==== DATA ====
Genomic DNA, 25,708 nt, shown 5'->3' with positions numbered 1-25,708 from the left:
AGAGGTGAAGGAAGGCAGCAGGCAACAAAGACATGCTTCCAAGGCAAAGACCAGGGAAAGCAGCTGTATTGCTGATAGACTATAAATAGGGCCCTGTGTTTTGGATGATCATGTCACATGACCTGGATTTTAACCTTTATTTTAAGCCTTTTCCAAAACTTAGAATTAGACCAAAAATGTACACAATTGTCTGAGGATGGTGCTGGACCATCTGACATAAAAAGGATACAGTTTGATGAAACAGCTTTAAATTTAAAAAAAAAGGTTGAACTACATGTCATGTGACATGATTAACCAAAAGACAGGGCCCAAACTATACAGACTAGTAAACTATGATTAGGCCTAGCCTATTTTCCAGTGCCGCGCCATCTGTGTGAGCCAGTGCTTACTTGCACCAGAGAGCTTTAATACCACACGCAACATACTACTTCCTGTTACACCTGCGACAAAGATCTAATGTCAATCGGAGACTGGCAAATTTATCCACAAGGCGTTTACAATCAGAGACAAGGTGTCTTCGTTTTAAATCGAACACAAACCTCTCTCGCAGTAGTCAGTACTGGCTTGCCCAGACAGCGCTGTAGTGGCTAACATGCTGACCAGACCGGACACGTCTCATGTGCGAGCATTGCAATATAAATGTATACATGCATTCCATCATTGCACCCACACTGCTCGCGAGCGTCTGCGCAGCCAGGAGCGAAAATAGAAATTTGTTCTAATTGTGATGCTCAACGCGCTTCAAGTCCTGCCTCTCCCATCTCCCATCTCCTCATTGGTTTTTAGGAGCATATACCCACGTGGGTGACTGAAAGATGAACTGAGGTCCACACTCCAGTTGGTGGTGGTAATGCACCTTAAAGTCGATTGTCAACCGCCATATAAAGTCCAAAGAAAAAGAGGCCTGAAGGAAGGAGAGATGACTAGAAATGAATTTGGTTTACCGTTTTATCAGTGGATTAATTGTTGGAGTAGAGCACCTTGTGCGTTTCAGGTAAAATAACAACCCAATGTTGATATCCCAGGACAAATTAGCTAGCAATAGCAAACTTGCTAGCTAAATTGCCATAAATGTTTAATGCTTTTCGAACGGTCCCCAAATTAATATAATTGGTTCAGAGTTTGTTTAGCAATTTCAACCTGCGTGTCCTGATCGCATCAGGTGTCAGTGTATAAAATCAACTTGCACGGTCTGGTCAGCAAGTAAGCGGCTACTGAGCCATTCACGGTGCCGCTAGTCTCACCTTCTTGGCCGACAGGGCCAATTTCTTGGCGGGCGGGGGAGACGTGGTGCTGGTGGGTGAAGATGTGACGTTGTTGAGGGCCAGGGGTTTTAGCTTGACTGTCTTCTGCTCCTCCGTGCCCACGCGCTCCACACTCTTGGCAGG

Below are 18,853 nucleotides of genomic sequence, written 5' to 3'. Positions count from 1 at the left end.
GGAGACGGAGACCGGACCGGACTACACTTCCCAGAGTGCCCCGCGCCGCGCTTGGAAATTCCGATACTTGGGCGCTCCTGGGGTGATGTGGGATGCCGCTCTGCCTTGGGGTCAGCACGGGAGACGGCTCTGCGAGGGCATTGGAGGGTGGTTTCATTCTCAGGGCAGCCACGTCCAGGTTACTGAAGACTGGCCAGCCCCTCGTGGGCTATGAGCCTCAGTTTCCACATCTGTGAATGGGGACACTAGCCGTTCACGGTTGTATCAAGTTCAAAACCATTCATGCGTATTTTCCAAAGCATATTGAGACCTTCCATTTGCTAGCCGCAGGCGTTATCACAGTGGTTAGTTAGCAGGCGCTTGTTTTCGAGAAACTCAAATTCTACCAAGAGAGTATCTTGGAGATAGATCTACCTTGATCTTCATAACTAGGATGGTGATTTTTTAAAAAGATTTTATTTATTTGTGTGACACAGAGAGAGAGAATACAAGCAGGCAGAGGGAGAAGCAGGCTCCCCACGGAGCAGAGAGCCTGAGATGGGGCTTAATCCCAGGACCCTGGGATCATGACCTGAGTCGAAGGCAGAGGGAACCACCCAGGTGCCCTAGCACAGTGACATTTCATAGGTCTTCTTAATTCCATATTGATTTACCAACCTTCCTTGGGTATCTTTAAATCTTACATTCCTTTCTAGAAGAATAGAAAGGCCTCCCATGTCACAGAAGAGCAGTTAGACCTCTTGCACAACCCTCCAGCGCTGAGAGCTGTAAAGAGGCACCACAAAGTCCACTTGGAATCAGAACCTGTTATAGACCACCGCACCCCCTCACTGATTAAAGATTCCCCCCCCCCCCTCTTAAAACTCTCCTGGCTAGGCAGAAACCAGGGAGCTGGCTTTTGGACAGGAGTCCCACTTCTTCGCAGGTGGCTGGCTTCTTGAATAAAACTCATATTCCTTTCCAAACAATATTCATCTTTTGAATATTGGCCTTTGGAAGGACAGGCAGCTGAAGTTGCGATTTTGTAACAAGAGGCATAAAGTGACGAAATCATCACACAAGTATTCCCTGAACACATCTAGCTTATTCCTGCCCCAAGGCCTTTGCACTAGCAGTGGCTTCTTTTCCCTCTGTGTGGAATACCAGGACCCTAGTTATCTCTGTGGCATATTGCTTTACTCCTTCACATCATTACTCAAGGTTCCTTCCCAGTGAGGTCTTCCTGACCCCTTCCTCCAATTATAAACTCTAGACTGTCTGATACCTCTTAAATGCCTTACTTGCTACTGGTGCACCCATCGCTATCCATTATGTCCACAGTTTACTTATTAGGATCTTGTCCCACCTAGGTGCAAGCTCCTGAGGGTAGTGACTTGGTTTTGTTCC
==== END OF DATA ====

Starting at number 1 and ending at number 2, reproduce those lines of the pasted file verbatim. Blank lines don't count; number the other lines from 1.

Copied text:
Genomic DNA, 25,708 nt, shown 5'->3' with positions numbered 1-25,708 from the left:
AGAGGTGAAGGAAGGCAGCAGGCAACAAAGACATGCTTCCAAGGCAAAGACCAGGGAAAGCAGCTGTATTGCTGATAGACTATAAATAGGGCCCTGTGTTTTGGATGATCATGTCACATGACCTGGATTTTAACCTTTATTTTAAGCCTTTTCCAAAACTTAGAATTAGACCAAAAATGTACACAATTGTCTGAGGATGGTGCTGGACCATCTGACATAAAAAGGATACAGTTTGATGAAACAGCTTTAAATTTAAAAAAAAAGGTTGAACTACATGTCATGTGACATGATTAACCAAAAGACAGGGCCCAAACTATACAGACTAGTAAACTATGATTAGGCCTAGCCTATTTTCCAGTGCCGCGCCATCTGTGTGAGCCAGTGCTTACTTGCACCAGAGAGCTTTAATACCACACGCAACATACTACTTCCTGTTACACCTGCGACAAAGATCTAATGTCAATCGGAGACTGGCAAATTTATCCACAAGGCGTTTACAATCAGAGACAAGGTGTCTTCGTTTTAAATCGAACACAAACCTCTCTCGCAGTAGTCAGTACTGGCTTGCCCAGACAGCGCTGTAGTGGCTAACATGCTGACCAGACCGGACACGTCTCATGTGCGAGCATTGCAATATAAATGTATACATGCATTCCATCATTGCACCCACACTGCTCGCGAGCGTCTGCGCAGCCAGGAGCGAAAATAGAAATTTGTTCTAATTGTGATGCTCAACGCGCTTCAAGTCCTGCCTCTCCCATCTCCCATCTCCTCATTGGTTTTTAGGAGCATATACCCACGTGGGTGACTGAAAGATGAACTGAGGTCCACACTCCAGTTGGTGGTGGTAATGCACCTTAAAGTCGATTGTCAACCGCCATATAAAGTCCAAAGAAAAAGAGGCCTGAAGGAAGGAGAGATGACTAGAAATGAATTTGGTTTACCGTTTTATCAGTGGATTAATTGTTGGAGTAGAGCACCTTGTGCGTTTCAGGTAAAATAACAACCCAATGTTGATATCCCAGGACAAATTAGCTAGCAATAGCAAACTTGCTAGCTAAATTGCCATAAATGTTTAATGCTTTTCGAACGGTCCCCAAATTAATATAATTGGTTCAGAGTTTGTTTAGCAATTTCAACCTGCGTGTCCTGATCGCATCAGGTGTCAGTGTATAAAATCAACTTGCACGGTCTGGTCAGCAAGTAAGCGGCTACTGAGCCATTCACGGTGCCGCTAGTCTCACCTTCTTGGCCGACAGGGCCAATTTCTTGGCGGGCGGGGGAGACGTGGTGCTGGTGGGTGAAGATGTGACGTTGTTGAGGGCCAGGGGTTTTAGCTTGACTGTCTTCTGCTCCTCCGTGCCCACGCGCTCCACACTCTTGGCAGG